Montpelier was one of nine school districts identified for improvement after failing to demonstrate adequate yearly progress for the second straight year.

For the second straight year, Barre's most economically disadvantaged students, when scored as a subgroup, did not make the grade in either language arts or mathematics. That group brought down the broader category of "all students," which narrowly exceeded the standard in language arts this year.

That came as something of a surprise to Schools Superintendent Dorothy Anderson, who was told more than a week ago, that "all students," in addition to the free-and-reduced lunch subgroup, had failed to make the grade in Barre.

Based on that report, Anderson, and Curriculum Coordinator John Tapper and School Commissioner Marcia Biondolillo launched a preemptive strike on Tuesday in an attempt to downplay the results they argued were the product of a flawed federal law.

"It's like they got to a great place and then lost their minds," Tapper said of the architects of the No Child Left Behind Act.

Tapper said the law sets standards that cannot be met, while diverting attention from the strides schools are making to serve students.

"Everyone knows it's impossible," he said.

Biondolillo said Barre faces a number of unique challenges, including a high poverty rate, an unusually high percentage of foreign-born students for whom English is a second language, and an extremely transient population.

"It's like the perfect storm," she said, noting that only 30 percent of students who start out in kindergarten in Barre are still in the city-run school by the time they reach eighth grade.

"It's a problem, and we take it very seriously," she said.

Later in the day Tapper welcomed news that initial reports about the test results in Barre had been mistaken, and that "all students" narrowly met the goal instead of just missing it. However, he said he remains concerned that the thrust of the No Child Left Behind Act does not bode well for Barre.

"The goals are just not realistic for a population like ours," he said.

Cate defended the tests as a valuable tool for assessing student achievement and school performance.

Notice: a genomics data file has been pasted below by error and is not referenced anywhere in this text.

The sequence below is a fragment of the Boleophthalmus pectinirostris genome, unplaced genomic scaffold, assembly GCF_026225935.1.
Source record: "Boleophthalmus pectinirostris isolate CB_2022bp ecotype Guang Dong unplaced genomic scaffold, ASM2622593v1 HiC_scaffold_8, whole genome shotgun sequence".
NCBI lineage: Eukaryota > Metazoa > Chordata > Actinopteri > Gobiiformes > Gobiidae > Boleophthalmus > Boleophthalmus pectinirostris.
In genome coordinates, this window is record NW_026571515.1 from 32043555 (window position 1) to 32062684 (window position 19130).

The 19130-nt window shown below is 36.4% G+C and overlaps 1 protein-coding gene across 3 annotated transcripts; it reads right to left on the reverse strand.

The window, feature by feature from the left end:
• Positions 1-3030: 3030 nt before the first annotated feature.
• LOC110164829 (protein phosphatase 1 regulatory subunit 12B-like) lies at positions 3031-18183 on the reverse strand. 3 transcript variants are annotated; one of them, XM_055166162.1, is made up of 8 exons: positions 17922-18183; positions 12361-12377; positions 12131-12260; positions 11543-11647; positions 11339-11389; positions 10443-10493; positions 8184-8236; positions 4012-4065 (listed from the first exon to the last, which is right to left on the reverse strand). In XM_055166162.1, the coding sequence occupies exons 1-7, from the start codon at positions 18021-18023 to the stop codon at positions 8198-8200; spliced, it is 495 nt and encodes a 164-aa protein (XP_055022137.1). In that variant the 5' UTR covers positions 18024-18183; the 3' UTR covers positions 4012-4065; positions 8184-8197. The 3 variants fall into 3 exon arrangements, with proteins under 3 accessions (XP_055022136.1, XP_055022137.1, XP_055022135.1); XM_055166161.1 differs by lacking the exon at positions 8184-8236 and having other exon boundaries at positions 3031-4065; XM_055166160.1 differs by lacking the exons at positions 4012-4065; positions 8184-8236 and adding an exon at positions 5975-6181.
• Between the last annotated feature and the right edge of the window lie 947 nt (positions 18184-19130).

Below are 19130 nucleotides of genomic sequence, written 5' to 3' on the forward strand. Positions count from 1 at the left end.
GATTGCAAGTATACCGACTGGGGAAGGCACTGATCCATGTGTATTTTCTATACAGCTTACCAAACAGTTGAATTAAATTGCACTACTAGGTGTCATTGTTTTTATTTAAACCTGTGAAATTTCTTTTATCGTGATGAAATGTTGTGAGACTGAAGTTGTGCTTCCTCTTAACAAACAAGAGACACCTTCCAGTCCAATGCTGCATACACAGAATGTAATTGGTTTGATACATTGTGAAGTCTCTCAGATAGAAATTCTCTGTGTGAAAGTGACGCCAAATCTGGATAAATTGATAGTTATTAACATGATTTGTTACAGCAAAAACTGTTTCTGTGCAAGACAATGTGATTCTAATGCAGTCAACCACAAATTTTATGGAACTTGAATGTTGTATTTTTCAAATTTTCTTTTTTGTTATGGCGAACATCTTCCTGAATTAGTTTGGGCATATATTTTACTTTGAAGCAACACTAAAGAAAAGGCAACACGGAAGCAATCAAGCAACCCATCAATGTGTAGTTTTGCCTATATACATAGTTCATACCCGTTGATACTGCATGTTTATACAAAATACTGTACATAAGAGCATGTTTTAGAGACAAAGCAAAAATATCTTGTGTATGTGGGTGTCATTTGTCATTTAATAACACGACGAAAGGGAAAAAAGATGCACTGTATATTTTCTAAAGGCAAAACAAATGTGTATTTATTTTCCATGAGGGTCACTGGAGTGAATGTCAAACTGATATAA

"We must focus on the Adequate Yearly Progress data to help us better understand how to assist schools in improving student learning," he said, downplaying the sanctions that include the potential loss of federal funding and possible school closings.

Although Cate said no Vermont schools are in danger of being closed, he will have to recommend changes at two that performed poorly on tests for a fourth year. After three years of unsuccessful attempts to achieve AYP goals, Mount Anthony Union High School and Mount Anthony Union Middle School in Bennington both must implement corrective actions recommended by Cate.

According to Cate, some schools failed to meet the standard for the first time this year and face no immediate action. That list includes Roxbury Village School, Lamoille Union High School and Lamoille Union Middle School in Hyde Park.

Meanwhile, Bellows Falls Middle School and Eden School, which had performed poorly on the tests in the past, met the standard for the second straight year and have been removed from the state list of schools needing improvement.

Students at Hazen Union High School in Hardwick met the standard this year and that school could be removed from corrective action next year if students do well on the next round of tests, which are expected to be administered in February 2006. The same is true of Leicester Central School and Troy School, which met the standard this year after one year of school improvement.

Students at Missisquoi Valley Union High School performed poorly on the tests for a third straight year and the school is now just one testing round away from mandated sanctions.

— David Delcore
Times Argus